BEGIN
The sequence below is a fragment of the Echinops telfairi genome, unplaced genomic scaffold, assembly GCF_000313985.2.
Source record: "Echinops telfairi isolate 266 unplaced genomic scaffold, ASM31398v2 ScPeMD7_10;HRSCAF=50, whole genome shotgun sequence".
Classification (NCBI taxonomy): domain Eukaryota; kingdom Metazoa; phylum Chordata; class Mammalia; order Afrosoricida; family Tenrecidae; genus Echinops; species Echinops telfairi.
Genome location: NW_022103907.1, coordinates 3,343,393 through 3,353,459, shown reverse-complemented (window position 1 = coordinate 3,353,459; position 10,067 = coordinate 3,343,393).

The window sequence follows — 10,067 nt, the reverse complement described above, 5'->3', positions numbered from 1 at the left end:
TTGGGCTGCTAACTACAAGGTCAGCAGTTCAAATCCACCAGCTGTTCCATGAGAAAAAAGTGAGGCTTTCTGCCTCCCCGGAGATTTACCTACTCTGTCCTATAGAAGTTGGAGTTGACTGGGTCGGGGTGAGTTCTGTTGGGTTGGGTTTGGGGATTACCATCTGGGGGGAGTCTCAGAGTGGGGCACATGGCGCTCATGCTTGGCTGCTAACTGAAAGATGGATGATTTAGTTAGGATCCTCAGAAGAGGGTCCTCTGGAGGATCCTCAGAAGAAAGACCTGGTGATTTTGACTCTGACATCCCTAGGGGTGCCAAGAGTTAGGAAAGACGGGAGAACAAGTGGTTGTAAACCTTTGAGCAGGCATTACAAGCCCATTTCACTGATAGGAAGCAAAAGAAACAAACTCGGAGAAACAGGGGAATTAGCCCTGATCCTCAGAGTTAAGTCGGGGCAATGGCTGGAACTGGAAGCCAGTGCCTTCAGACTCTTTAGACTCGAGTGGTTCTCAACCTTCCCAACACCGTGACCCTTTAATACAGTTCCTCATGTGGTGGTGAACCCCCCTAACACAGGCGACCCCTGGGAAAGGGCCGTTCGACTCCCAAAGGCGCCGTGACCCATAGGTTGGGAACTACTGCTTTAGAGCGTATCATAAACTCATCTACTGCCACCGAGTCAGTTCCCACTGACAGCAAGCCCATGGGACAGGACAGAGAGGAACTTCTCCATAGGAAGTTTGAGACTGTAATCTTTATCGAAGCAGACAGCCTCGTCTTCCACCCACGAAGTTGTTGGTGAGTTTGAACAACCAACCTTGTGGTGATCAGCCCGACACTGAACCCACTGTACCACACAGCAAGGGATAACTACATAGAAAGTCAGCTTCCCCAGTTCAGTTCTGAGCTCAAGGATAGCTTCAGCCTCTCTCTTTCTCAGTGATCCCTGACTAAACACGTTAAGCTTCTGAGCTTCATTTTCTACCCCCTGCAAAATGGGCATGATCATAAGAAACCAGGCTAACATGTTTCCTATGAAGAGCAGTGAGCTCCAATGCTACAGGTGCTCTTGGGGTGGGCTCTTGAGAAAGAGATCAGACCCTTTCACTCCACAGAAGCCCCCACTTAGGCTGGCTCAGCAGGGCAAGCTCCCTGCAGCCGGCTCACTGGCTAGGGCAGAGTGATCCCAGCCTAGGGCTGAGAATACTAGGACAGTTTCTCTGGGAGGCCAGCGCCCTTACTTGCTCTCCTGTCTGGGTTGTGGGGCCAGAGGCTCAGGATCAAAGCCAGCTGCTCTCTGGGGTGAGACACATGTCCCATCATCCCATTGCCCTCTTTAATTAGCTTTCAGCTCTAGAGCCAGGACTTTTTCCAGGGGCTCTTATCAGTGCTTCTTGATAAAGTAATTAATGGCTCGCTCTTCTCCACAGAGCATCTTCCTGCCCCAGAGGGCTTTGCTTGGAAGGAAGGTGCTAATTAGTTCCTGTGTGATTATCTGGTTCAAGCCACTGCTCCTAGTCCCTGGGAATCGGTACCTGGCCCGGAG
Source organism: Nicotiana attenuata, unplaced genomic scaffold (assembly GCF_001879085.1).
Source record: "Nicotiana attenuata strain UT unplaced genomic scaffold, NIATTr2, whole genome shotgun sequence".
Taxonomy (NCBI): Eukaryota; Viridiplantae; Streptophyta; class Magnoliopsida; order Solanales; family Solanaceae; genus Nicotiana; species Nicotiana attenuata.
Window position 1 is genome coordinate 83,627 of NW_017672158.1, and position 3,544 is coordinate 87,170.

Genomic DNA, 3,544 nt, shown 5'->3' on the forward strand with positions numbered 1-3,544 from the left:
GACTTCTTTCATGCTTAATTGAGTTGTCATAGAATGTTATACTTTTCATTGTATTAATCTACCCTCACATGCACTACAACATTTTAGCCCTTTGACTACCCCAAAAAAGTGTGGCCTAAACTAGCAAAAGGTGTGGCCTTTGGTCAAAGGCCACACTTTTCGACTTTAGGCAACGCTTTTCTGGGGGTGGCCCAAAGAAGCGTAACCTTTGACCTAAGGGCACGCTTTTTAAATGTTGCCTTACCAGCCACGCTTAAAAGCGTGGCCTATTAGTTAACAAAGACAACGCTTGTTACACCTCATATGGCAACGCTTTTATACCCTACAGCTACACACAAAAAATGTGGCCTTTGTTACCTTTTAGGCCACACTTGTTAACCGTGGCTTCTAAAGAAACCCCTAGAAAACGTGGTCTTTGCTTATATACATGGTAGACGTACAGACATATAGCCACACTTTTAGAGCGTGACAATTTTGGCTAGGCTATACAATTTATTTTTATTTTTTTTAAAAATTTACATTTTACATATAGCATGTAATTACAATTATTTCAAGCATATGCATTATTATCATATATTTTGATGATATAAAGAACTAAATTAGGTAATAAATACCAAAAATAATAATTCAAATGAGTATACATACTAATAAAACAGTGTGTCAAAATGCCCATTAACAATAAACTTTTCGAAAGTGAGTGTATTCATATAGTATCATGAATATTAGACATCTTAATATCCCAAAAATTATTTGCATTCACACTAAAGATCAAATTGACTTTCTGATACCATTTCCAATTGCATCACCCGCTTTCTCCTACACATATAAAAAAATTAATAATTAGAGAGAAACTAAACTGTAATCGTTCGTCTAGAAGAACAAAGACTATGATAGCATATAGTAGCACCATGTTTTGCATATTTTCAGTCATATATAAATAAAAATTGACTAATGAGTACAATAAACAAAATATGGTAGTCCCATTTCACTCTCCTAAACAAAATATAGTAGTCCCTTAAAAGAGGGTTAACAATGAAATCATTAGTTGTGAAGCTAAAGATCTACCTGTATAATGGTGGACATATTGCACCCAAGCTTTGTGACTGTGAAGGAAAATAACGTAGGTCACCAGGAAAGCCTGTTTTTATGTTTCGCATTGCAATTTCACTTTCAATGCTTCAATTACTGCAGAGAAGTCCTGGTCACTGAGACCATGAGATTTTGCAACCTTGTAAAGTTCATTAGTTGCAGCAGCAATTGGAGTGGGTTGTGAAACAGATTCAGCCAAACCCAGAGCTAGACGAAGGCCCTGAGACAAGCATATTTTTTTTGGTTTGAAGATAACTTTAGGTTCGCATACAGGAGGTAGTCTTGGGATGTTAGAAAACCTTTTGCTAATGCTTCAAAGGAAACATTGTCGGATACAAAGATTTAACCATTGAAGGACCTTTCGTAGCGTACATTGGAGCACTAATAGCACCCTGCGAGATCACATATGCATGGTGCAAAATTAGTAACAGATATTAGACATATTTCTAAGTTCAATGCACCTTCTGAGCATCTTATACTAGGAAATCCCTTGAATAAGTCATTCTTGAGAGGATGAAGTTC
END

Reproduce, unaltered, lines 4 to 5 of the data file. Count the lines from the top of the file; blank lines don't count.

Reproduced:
Genome location: NW_022103907.1, coordinates 3,343,393 through 3,353,459, shown reverse-complemented (window position 1 = coordinate 3,353,459; position 10,067 = coordinate 3,343,393).

The window sequence follows — 10,067 nt, the reverse complement described above, 5'->3', positions numbered from 1 at the left end: